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I would like to read a Lua file in a level editor so I can display its data in visual format for users to edit.

If I have a Lua table like so:

properties = {
  Speed = 10,
  TurnSpeed = 5

Speed is obviously the key and 10 the value. I know I can access the value if I know the key like so (provided the table is already on the stack):

lua_pushstring(L, "Speed");
lua_gettable(L, idx); 
int Speed = lua_tointeger(L, -1);
lua_pop(L, 1); 

What I want to do is access the key's name and the corresponding value, in C++. Can this be done? If so how do I go about it?

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1 Answer 1

up vote 4 down vote accepted

This is covered by the lua_next function, which iterates over the elements of a table:

// table is in the stack at index 't'
lua_pushnil(L);  // first key
while (lua_next(L, t) != 0)
  // uses 'key' (at index -2) and 'value' (at index -1)
  printf("%s - %s\n", luaL_typename(L, -2), luaL_typename(L, -1));
  // removes 'value'; keeps 'key' for next iteration
  lua_pop(L, 1);

lua_next keys off of the, um, key of the table, so you need to keep that on the stack while you're iterating. Each call will jump to the next key/value pair. Once it returns 0, then you're done (and while the key was popped, the next wasn't pushed).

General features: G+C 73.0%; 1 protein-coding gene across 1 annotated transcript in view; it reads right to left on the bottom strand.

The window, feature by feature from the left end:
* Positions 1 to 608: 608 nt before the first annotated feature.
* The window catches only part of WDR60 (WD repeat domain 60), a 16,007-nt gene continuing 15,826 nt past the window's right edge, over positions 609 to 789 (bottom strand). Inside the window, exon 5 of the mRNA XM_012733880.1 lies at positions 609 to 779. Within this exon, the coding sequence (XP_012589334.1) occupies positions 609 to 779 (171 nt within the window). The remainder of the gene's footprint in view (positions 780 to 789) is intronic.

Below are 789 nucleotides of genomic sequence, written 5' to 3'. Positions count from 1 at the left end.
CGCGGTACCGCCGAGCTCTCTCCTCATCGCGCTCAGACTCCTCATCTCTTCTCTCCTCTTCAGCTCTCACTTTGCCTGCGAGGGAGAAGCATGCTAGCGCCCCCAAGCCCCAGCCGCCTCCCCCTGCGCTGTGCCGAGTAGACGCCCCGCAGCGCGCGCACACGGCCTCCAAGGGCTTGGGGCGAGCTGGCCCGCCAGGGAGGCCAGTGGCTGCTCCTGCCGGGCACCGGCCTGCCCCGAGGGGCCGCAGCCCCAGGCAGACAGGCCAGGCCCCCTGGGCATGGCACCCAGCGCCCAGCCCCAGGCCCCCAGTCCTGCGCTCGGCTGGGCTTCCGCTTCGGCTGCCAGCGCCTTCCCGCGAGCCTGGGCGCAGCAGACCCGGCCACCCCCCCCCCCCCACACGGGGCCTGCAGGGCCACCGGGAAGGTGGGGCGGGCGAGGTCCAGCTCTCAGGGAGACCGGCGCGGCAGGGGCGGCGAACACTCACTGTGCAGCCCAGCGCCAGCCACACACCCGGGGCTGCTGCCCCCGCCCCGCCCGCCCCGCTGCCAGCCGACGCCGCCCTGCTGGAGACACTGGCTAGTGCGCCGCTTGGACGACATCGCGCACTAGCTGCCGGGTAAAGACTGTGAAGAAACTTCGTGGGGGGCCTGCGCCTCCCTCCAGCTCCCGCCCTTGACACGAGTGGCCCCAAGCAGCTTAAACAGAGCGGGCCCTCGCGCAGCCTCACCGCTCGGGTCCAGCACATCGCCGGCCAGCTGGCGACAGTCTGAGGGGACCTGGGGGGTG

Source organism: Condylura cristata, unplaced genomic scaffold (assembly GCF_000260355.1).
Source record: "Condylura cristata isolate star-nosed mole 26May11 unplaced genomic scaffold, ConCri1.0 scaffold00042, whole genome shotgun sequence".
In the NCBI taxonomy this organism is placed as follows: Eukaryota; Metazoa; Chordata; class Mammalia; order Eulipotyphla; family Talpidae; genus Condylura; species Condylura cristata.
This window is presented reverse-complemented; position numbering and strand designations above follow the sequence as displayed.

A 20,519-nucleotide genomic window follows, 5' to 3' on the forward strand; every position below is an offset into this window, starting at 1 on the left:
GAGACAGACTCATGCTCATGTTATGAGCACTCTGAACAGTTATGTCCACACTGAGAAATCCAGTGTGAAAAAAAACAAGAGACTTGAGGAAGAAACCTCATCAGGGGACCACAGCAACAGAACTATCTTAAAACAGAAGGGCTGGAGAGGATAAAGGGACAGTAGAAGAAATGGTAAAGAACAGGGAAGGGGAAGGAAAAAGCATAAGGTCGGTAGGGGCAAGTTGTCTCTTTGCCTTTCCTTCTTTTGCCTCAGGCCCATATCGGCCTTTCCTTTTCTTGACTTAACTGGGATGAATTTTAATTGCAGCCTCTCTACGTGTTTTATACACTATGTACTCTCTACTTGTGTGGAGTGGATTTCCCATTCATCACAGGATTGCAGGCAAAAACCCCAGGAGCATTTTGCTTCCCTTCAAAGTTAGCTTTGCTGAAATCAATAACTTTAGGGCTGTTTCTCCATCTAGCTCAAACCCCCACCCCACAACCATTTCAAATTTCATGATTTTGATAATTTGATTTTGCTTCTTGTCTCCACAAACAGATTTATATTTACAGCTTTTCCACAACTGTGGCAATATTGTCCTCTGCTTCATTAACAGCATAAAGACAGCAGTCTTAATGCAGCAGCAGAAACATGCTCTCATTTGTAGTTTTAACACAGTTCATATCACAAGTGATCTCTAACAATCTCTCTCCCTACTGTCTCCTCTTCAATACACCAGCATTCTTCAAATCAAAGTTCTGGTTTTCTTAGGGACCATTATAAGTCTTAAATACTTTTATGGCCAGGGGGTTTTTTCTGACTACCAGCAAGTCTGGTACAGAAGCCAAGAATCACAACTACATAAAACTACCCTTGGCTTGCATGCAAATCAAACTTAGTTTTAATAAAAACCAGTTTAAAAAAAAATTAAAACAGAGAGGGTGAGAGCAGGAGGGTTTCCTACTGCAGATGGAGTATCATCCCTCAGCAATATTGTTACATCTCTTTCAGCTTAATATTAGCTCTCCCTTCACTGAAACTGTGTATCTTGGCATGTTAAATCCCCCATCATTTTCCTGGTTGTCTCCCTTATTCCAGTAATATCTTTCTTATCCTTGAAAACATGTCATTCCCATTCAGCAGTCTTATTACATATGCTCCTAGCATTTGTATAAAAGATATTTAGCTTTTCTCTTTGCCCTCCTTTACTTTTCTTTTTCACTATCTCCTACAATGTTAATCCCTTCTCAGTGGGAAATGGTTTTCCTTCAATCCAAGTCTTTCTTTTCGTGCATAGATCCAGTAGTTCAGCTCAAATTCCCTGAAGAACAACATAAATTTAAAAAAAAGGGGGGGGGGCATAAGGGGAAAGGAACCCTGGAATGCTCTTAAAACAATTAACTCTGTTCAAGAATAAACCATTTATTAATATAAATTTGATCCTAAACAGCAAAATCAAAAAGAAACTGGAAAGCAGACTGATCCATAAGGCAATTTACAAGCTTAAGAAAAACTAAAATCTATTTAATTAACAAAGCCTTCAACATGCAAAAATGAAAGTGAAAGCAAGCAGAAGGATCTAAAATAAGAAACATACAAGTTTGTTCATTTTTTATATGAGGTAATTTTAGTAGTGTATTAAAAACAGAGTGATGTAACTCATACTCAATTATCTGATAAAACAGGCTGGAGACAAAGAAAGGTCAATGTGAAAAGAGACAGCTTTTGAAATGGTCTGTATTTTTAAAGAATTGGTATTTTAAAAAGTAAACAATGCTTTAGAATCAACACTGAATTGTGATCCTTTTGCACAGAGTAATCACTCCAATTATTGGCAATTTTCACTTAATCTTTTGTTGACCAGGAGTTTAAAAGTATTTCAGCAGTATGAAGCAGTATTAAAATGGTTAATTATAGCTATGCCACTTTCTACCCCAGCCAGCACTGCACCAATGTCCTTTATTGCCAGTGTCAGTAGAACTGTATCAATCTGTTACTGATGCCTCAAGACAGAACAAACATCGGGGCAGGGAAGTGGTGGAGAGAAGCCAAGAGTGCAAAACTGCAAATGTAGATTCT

Obviously adding or removing elements to a table you're iterating over can cause issues.

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Why would you want to keep the key for the next iteration? – Constan7ine Sep 16 '12 at 7:11
The key is popped by lua_next(), which then puts the next key/value pair onto the stack (it has to identify the "next" element after all as t is just the table, not the current index). – Mario Sep 16 '12 at 10:27
@DavidC: Because if you don't, lua_next doesn't work. It's not magic, after all; it needs some way to know what "next" means. It uses the key for that. You start with a "key" of nil, which tells lua_next to get the "first" key. It then uses the current key to decide where the next one is. It's no different from the index in a loop over an array, or in C++, an iterator. – Nicol Bolas Sep 16 '12 at 16:42

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